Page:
ZOBOP forming part of Voidoid by Jim Lambie
Voidoid Glasgow. Transmission Gallery until Sat 30 we we
During the Renaissance, artists sought to bring people closer to God through the painting of gigantic ceiling frescoes In the 20th century, artists such as Jackson Pollock tried to wrench this Spiritual realm from the ceiling to the floor and back on to the wall. Now Jim Lambie, in a spirit of everyday vulgarisation, has finally wrestled it to the grOund. In what is a spectacularly ambitious act of workmanship, he and a team of assistants have covered the floor of Transmission with a multi- coloured, intoxicating pattern of garish, vrnyl strips.
Glasgow—bOrn Lambre is fresh back from a residency in Marseilles and, according to the TransmiSSion press release, he's appropriately 'tanned and urbane' for this, his first solo show, Vordoid. Like many contemporary artists, Lambie's piece, intentionally or
not, straddles and oscillates between the academically solid legacy of modernist formalism and a more engaged concern wrth everyday cultural forms and habits.
While modernists could wax lyrical about the references to all-over, autonomous abstract artists such as Frank Stella, die-hard devotees of hallucinogenic drugs could cite Lambie’s psychedelic pattern as lift pad to storm heaven. While much high modernism was —- and still is i— superior about its lofty ambitions, Lambie’s show contains a humorous, implicit celebration of the more mundane pursuits of the down-aI-heel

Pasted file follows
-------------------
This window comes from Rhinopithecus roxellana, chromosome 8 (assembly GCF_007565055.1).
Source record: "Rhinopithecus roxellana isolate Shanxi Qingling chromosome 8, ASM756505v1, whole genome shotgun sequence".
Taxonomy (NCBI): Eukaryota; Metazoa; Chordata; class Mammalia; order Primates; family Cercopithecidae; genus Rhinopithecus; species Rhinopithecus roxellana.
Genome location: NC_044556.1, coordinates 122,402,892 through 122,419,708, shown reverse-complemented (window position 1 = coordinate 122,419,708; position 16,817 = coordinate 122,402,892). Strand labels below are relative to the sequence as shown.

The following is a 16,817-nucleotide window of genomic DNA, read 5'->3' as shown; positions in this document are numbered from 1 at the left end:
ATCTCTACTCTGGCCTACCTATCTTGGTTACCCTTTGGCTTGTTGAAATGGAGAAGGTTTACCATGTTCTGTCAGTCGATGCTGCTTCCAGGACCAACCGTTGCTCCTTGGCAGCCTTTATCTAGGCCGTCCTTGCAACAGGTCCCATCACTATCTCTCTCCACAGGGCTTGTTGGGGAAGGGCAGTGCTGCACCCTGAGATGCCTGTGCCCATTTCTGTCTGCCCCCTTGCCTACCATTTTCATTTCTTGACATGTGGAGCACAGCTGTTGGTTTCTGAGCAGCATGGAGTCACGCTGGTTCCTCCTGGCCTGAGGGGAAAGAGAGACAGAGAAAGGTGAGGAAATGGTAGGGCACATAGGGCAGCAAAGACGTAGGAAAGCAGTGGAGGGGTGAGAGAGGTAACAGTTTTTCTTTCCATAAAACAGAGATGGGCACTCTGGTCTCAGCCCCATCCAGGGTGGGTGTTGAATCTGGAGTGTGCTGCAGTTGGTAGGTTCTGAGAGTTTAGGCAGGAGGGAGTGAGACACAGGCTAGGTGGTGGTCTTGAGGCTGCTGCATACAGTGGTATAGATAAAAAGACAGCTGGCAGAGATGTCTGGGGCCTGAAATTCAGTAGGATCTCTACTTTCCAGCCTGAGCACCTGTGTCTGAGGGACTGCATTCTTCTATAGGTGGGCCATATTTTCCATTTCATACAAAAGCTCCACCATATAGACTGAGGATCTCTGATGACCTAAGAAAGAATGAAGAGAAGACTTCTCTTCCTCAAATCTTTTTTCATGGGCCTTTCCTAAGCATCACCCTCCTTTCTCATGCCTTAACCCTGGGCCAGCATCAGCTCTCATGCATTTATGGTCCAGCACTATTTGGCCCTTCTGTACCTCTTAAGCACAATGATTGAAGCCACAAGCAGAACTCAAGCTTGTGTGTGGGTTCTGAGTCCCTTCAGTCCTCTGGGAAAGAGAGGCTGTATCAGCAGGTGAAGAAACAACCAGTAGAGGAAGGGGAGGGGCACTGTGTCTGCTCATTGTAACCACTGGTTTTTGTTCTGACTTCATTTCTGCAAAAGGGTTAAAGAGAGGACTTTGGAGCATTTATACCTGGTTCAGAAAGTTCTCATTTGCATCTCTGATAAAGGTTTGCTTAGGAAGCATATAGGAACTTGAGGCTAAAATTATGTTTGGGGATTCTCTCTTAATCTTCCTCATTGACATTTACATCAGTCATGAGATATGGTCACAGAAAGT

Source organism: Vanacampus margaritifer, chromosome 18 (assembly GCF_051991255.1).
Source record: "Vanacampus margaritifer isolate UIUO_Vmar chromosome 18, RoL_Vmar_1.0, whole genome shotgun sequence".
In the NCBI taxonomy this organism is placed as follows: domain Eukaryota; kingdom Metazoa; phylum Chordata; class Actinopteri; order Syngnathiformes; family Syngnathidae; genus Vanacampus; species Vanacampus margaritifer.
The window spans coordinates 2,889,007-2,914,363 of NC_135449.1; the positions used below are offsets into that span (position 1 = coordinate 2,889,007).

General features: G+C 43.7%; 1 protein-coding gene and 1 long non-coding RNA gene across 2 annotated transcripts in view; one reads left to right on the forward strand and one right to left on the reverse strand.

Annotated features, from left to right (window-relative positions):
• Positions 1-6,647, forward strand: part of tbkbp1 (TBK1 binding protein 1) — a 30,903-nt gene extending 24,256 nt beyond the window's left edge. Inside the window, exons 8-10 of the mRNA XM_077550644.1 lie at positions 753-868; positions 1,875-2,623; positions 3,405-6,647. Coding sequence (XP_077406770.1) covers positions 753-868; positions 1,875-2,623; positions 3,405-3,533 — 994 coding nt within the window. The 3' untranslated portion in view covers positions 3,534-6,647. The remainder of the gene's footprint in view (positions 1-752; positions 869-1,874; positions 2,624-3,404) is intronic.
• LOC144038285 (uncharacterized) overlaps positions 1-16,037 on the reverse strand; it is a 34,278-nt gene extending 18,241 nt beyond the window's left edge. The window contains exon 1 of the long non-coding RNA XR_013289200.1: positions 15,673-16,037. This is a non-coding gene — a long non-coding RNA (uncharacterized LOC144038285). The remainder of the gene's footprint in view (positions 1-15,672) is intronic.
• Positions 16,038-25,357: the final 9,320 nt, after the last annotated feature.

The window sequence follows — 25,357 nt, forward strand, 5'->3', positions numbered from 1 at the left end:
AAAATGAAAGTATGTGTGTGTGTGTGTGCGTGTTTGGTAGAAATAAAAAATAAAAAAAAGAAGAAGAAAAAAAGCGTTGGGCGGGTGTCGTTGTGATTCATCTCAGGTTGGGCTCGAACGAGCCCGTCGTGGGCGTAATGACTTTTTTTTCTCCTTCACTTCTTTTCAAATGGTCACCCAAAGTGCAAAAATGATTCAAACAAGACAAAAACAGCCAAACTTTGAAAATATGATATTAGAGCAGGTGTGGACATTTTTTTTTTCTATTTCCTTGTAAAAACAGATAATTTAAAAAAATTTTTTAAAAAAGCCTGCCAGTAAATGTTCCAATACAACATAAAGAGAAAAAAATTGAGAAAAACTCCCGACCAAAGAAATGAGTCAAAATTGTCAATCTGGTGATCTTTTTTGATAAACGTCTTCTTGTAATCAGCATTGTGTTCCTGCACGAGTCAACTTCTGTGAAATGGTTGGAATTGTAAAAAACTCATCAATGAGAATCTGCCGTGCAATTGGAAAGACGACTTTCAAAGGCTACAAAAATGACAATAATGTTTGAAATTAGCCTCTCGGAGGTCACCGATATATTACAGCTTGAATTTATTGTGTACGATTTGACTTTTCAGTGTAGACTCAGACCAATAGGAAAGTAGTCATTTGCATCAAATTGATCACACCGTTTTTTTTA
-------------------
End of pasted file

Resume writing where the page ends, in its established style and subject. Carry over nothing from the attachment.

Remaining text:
Picasso, the self-aggrandising 'hero' of modernism, once said ’that no one wants to follow someone who walks with their eyes fixed on their feet‘. Lambie thankfully has no problem celebrating the aimless wanderings of the confusedly alienated or tripping prophet drop-out. (John Beagles)
Made In Scotland
Glasgow: School of Art until Fri 12 Feb
The journey from Garnethill to the design studios of Gianni Versace is an intriguing one, and it is one that Made In Scotland sets out to make - from Glasgow School of Art to the 'real world' of commercial design production and doubtless hard-nose competition working for big-name companies.
Work by a range of graduates is displayed, showmg numerous career paths In ceramics, Rosie Simmonds shows her work carried out for
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Recycle spin: bowl by One foot Taller part of the Made In Scotland exhibition
Wedgwood. In contrast, Tom Elliot and Jacki Alexander have set up a shop, Fireworks, while textiles graduates are geographically spread from London to Orkney. Design duo Natasha l~.IarshaIl and Neil Fullerton, under the name Sgurgee, are offering design solutions for the home, and Lucy Shaw has entered the glamour world of Versace Unfortunately the show includes no clues on the design process itself or how one graduate came to work on a new generation mobile handset for Nokia or another on websites for BT. That's one Journey that is left up to the imagination. (lvtoira Jeffrey)
Edinburgh: lnstitut Francais d'Ecosse until Sat 30 Jan were Agnes Thurnauer exposes her naked body. The curve of her backside, the silhouette of her torso, a full frontal. Intimate and lacking in any self- consciousness, Thurnauer’s photographs are, one guesses, explorations into the female nude.